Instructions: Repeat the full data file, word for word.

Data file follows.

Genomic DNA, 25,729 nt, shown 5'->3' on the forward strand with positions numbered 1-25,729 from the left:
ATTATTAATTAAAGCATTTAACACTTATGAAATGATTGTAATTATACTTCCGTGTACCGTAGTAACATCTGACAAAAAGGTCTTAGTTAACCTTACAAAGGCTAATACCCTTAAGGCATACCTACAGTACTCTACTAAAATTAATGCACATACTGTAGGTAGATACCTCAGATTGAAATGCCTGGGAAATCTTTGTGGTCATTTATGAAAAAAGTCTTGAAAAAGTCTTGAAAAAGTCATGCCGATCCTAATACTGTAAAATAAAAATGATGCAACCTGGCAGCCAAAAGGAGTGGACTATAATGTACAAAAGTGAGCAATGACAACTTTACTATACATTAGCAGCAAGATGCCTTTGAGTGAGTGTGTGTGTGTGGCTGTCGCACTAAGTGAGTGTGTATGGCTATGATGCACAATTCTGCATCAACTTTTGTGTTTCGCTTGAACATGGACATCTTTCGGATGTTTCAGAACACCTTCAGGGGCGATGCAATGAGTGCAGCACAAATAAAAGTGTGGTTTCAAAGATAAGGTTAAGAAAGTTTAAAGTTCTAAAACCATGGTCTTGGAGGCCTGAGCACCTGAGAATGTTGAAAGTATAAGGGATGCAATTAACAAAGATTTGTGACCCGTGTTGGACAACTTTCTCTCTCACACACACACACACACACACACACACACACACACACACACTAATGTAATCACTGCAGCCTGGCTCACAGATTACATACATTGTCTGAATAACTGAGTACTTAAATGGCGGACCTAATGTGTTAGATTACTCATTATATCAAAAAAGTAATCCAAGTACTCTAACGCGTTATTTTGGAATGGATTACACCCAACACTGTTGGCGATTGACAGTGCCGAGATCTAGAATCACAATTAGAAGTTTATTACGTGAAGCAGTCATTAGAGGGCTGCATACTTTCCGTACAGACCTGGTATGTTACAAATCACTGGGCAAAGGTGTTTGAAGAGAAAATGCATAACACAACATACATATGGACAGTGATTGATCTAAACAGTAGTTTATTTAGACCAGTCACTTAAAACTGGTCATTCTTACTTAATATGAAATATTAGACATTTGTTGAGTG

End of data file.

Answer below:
Genomic DNA, 25,729 nt, shown 5'->3' on the forward strand with positions numbered 1-25,729 from the left:
ATTATTAATTAAAGCATTTAACACTTATGAAATGATTGTAATTATACTTCCGTGTACCGTAGTAACATCTGACAAAAAGGTCTTAGTTAACCTTACAAAGGCTAATACCCTTAAGGCATACCTACAGTACTCTACTAAAATTAATGCACATACTGTAGGTAGATACCTCAGATTGAAATGCCTGGGAAATCTTTGTGGTCATTTATGAAAAAAGTCTTGAAAAAGTCTTGAAAAAGTCATGCCGATCCTAATACTGTAAAATAAAAATGATGCAACCTGGCAGCCAAAAGGAGTGGACTATAATGTACAAAAGTGAGCAATGACAACTTTACTATACATTAGCAGCAAGATGCCTTTGAGTGAGTGTGTGTGTGTGGCTGTCGCACTAAGTGAGTGTGTATGGCTATGATGCACAATTCTGCATCAACTTTTGTGTTTCGCTTGAACATGGACATCTTTCGGATGTTTCAGAACACCTTCAGGGGCGATGCAATGAGTGCAGCACAAATAAAAGTGTGGTTTCAAAGATAAGGTTAAGAAAGTTTAAAGTTCTAAAACCATGGTCTTGGAGGCCTGAGCACCTGAGAATGTTGAAAGTATAAGGGATGCAATTAACAAAGATTTGTGACCCGTGTTGGACAACTTTCTCTCTCACACACACACACACACACACACACACACACACACACACACTAATGTAATCACTGCAGCCTGGCTCACAGATTACATACATTGTCTGAATAACTGAGTACTTAAATGGCGGACCTAATGTGTTAGATTACTCATTATATCAAAAAAGTAATCCAAGTACTCTAACGCGTTATTTTGGAATGGATTACACCCAACACTGTTGGCGATTGACAGTGCCGAGATCTAGAATCACAATTAGAAGTTTATTACGTGAAGCAGTCATTAGAGGGCTGCATACTTTCCGTACAGACCTGGTATGTTACAAATCACTGGGCAAAGGTGTTTGAAGAGAAAATGCATAACACAACATACATATGGACAGTGATTGATCTAAACAGTAGTTTATTTAGACCAGTCACTTAAAACTGGTCATTCTTACTTAATATGAAATATTAGACATTTGTTGAGTG